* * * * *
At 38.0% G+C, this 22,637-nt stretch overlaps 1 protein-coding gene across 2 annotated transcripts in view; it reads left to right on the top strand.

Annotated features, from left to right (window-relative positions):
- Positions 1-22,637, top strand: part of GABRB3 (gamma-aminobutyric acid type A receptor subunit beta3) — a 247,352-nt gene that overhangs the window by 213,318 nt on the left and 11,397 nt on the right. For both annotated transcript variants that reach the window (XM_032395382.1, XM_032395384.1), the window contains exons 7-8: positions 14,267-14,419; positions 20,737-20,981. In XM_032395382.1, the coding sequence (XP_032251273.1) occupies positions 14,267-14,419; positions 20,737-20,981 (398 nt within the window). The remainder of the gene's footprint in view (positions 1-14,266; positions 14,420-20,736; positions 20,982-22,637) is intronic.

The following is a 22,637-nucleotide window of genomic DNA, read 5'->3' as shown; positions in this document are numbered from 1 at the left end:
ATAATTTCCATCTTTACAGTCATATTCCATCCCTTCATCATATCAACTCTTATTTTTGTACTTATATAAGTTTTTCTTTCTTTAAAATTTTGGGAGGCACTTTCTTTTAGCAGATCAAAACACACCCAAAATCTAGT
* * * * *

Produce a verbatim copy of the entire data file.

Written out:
At 38.0% G+C, this 22,637-nt stretch overlaps 1 protein-coding gene across 2 annotated transcripts in view; it reads left to right on the top strand.

Annotated features, from left to right (window-relative positions):
- Positions 1-22,637, top strand: part of GABRB3 (gamma-aminobutyric acid type A receptor subunit beta3) — a 247,352-nt gene that overhangs the window by 213,318 nt on the left and 11,397 nt on the right. For both annotated transcript variants that reach the window (XM_032395382.1, XM_032395384.1), the window contains exons 7-8: positions 14,267-14,419; positions 20,737-20,981. In XM_032395382.1, the coding sequence (XP_032251273.1) occupies positions 14,267-14,419; positions 20,737-20,981 (398 nt within the window). The remainder of the gene's footprint in view (positions 1-14,266; positions 14,420-20,736; positions 20,982-22,637) is intronic.

The following is a 22,637-nucleotide window of genomic DNA, read 5'->3' as shown; positions in this document are numbered from 1 at the left end:
ATAATTTCCATCTTTACAGTCATATTCCATCCCTTCATCATATCAACTCTTATTTTTGTACTTATATAAGTTTTTCTTTCTTTAAAATTTTGGGAGGCACTTTCTTTTAGCAGATCAAAACACACCCAAAATCTAGT